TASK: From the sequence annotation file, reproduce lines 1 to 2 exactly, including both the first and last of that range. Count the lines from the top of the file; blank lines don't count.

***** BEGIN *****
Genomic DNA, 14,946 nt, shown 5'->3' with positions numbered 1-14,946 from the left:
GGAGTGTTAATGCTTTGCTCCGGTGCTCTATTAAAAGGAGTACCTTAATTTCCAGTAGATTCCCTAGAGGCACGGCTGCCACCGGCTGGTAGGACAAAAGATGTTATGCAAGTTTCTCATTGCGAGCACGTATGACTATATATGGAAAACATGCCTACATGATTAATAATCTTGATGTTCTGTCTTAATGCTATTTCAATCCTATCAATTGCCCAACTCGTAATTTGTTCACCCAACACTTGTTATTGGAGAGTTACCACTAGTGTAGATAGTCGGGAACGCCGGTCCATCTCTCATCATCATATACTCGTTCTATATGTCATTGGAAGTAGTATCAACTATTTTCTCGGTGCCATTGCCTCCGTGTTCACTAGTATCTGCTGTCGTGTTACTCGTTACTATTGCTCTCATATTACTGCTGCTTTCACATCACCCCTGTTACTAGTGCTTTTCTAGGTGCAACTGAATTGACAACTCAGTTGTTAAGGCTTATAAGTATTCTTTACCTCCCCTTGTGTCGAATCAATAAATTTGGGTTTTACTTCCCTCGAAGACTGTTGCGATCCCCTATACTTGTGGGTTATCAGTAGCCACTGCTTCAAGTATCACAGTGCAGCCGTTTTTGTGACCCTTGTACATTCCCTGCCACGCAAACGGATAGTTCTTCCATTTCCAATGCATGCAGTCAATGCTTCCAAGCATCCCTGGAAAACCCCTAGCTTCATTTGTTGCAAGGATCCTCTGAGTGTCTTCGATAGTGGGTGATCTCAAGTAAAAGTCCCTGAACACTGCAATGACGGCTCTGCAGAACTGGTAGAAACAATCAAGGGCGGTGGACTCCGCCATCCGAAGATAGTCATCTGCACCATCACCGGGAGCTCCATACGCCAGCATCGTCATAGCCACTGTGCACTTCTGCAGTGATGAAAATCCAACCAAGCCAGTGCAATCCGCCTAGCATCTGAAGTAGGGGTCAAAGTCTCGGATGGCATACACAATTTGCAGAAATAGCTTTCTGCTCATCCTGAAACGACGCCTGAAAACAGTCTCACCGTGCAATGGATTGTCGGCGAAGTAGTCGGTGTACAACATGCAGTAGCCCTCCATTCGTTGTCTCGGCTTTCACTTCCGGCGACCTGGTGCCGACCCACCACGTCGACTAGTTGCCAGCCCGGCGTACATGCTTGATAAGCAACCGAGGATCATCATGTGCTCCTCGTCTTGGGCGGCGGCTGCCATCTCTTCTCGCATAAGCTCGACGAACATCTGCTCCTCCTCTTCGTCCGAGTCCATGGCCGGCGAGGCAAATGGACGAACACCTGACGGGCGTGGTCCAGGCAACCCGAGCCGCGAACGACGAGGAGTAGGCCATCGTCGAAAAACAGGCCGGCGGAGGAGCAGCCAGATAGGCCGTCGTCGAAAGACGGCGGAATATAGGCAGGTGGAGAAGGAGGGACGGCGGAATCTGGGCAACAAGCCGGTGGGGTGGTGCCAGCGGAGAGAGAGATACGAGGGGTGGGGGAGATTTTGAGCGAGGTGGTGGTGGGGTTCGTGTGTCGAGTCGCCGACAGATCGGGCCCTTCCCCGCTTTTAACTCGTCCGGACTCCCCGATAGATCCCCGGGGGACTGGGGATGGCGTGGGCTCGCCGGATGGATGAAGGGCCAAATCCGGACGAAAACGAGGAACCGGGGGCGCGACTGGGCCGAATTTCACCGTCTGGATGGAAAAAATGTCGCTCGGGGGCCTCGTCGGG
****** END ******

Genomic DNA, 14,946 nt, shown 5'->3' with positions numbered 1-14,946 from the left:
GGAGTGTTAATGCTTTGCTCCGGTGCTCTATTAAAAGGAGTACCTTAATTTCCAGTAGATTCCCTAGAGGCACGGCTGCCACCGGCTGGTAGGACAAAAGATGTTATGCAAGTTTCTCATTGCGAGCACGTATGACTATATATGGAAAACATGCCTACATGATTAATAATCTTGATGTTCTGTCTTAATGCTATTTCAATCCTATCAATTGCCCAACTCGTAATTTGTTCACCCAACACTTGTTATTGGAGAGTTACCACTAGTGTAGATAGTCGGGAACGCCGGTCCATCTCTCATCATCATATACTCGTTCTATATGTCATTGGAAGTAGTATCAACTATTTTCTCGGTGCCATTGCCTCCGTGTTCACTAGTATCTGCTGTCGTGTTACTCGTTACTATTGCTCTCATATTACTGCTGCTTTCACATCACCCCTGTTACTAGTGCTTTTCTAGGTGCAACTGAATTGACAACTCAGTTGTTAAGGCTTATAAGTATTCTTTACCTCCCCTTGTGTCGAATCAATAAATTTGGGTTTTACTTCCCTCGAAGACTGTTGCGATCCCCTATACTTGTGGGTTATCAGTAGCCACTGCTTCAAGTATCACAGTGCAGCCGTTTTTGTGACCCTTGTACATTCCCTGCCACGCAAACGGATAGTTCTTCCATTTCCAATGCATGCAGTCAATGCTTCCAAGCATCCCTGGAAAACCCCTAGCTTCATTTGTTGCAAGGATCCTCTGAGTGTCTTCGATAGTGGGTGATCTCAAGTAAAAGTCCCTGAACACTGCAATGACGGCTCTGCAGAACTGGTAGAAACAATCAAGGGCGGTGGACTCCGCCATCCGAAGATAGTCATCTGCACCATCACCGGGAGCTCCATACGCCAGCATCGTCATAGCCACTGTGCACTTCTGCAGTGATGAAAATCCAACCAAGCCAGTGCAATCCGCCTAGCATCTGAAGTAGGGGTCAAAGTCTCGGATGGCATACACAATTTGCAGAAATAGCTTTCTGCTCATCCTGAAACGACGCCTGAAAACAGTCTCACCGTGCAATGGATTGTCGGCGAAGTAGTCGGTGTACAACATGCAGTAGCCCTCCATTCGTTGTCTCGGCTTTCACTTCCGGCGACCTGGTGCCGACCCACCACGTCGACTAGTTGCCAGCCCGGCGTACATGCTTGATAAGCAACCGAGGATCATCATGTGCTCCTCGTCTTGGGCGGCGGCTGCCATCTCTTCTCGCATAAGCTCGACGAACATCTGCTCCTCCTCTTCGTCCGAGTCCATGGCCGGCGAGGCAAATGGACGAACACCTGACGGGCGTGGTCCAGGCAACCCGAGCCGCGAACGACGAGGAGTAGGCCATCGTCGAAAAACAGGCCGGCGGAGGAGCAGCCAGATAGGCCGTCGTCGAAAGACGGCGGAATATAGGCAGGTGGAGAAGGAGGGACGGCGGAATCTGGGCAACAAGCCGGTGGGGTGGTGCCAGCGGAGAGAGAGATACGAGGGGTGGGGGAGATTTTGAGCGAGGTGGTGGTGGGGTTCGTGTGTCGAGTCGCCGACAGATCGGGCCCTTCCCCGCTTTTAACTCGTCCGGACTCCCCGATAGATCCCCGGGGGACTGGGGATGGCGTGGGCTCGCCGGATGGATGAAGGGCCAAATCCGGACGAAAACGAGGAACCGGGGGCGCGACTGGGCCGAATTTCACCGTCTGGATGGAAAAAATGTCGCTCGGGGGCCTCGTCGGG